September 13, 2009
On Saturday, September 12, America threw a gigantic temper tantrum in Washington D.C. Organizers called it the “largest gathering of fiscal conservatives in history,” and they’re probably right. But for an angry, anti-government fit, the march was remarkably civil. They had come in large bands--14 buses from Morristown, New Jersey; 12 from Harford County, Maryland--prepared with picnic baskets and lawn chairs. They festooned their hats with teabags and dressed in Revolutionary-era finery.
Lowering Standards, Ctd.
September 09, 2009
How far can the Weekly Standard sink? Time will tell, but the cover of its current issue gives a pretty good sense of its depth at the moment. Accompanied by the cover line "Here the People Rule," the illustration--it's a bit small here, but I'll gladly link to a larger version if I find one--is of, well, an angry white mob.
Demint The Historian
July 09, 2009
Ed Kilgore is managing editor of The Democratic Strategist, a senior fellow at the Progressive Policy Institute, and a frequent contributor to a variety of political journals. It’s probably a mistake to devote more thought to analyzing remarks by Jim DeMint than the senator put into uttering them.
Secession, One Gop Voter At A Time
April 29, 2009
Ah, the ever-fascinating Jim DeMint: Appearing on CNN Tuesday, DeMint, a hero of the conservative grassroots, denied that his party has tilted too far to the right.... He denied that the GOP has become a southern party, attributing Republican losses in the northeast to some northern voters who have left the region and moved south hoping to avoid labor unions and "forced unionization." It strikes me that if DeMint's argument about a southward migration of conservative voters were true (it's not), it would be evidence that the GOP is becoming a southern party, not evidence that it isn't.
They Were Against It Before They Were For It
March 18, 2009
This week, Republican leaders have leapt to join the populist outcry against the bonuses that ailing insurance giant AIG has awarded its executives. But such rants against executive earnings mark a remarkable about-face for the right flank of the party, which condemned President Obama's decision to set limits on executive pay just last month. "I really don't want the government to take over these businesses and start telling them everything about what they can do." Minority Leader Mitch McConnell told ABC News in February, when asked about Obama's proposed limits on executive compensation.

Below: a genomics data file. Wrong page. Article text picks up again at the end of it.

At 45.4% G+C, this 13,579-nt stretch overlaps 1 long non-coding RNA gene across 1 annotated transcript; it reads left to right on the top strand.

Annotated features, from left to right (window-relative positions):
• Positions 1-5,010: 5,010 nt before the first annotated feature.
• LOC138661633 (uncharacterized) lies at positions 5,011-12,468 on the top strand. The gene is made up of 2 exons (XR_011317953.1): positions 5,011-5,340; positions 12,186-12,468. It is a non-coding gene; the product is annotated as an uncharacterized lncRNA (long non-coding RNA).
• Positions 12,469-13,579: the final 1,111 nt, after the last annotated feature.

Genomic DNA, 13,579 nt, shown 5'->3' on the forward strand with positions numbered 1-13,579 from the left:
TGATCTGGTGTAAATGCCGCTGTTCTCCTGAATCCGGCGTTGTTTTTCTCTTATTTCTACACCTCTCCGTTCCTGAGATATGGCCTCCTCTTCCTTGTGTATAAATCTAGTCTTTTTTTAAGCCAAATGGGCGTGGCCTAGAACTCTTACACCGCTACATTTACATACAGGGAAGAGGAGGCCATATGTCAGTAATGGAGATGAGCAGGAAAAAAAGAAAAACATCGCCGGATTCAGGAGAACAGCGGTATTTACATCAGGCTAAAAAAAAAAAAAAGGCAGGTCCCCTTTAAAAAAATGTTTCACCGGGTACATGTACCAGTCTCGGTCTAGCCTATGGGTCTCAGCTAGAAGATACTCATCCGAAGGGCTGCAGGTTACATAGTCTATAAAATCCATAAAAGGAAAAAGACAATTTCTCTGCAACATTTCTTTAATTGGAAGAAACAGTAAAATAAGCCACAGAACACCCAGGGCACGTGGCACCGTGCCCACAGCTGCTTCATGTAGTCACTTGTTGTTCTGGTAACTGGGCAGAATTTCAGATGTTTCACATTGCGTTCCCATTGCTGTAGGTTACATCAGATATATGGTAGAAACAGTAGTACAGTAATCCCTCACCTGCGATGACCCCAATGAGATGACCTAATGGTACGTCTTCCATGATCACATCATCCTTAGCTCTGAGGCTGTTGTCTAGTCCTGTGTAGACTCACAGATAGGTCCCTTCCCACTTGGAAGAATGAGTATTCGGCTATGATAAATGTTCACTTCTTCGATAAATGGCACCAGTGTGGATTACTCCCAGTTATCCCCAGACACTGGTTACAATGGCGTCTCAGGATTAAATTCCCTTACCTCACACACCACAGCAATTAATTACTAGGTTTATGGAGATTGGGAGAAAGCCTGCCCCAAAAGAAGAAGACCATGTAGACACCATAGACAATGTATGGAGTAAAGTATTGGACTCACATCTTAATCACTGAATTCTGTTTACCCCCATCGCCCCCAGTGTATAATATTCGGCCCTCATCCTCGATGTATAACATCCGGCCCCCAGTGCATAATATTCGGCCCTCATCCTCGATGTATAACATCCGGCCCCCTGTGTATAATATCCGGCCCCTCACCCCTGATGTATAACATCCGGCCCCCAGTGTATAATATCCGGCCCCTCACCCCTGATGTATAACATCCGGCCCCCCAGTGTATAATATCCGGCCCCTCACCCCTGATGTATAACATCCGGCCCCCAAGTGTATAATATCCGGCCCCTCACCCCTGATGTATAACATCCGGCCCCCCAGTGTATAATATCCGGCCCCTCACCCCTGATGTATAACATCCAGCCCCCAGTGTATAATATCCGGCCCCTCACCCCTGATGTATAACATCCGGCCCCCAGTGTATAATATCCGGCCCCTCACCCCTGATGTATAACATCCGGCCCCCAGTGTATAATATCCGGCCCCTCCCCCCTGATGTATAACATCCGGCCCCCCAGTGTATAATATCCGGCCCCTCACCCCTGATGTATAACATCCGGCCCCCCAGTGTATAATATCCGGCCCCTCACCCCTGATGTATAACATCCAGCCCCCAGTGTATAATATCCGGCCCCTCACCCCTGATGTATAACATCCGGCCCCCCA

Jim Demint's Honkin' Big Book Deal
March 04, 2009
In today's slide show, below, Katie singles out South Carolina Sen. Jim DeMint for being one of Congress' most inane twitterers (twits?). Well, Katie, I beg to disagree. If DeMint were so inane, how come he just signed a big ol' book deal? From Publishers' Lunch: U.S.
Taking A Dive
June 10, 2008
From a distance, it might seem that environmentalists should be crestfallen that the 2008 Climate Security Act--shorthanded as Lieberman-Warner after its lead sponsors in the Senate--went down in flames on the Senate floor on Friday. The bill, which would cap fossil fuel emissions in the United States above a certain level and ask industry to pay more for any excesses, was easily the most aggressive and comprehensive environmental reform ever to hit Congress. But the bipartisan plan to cut U.S.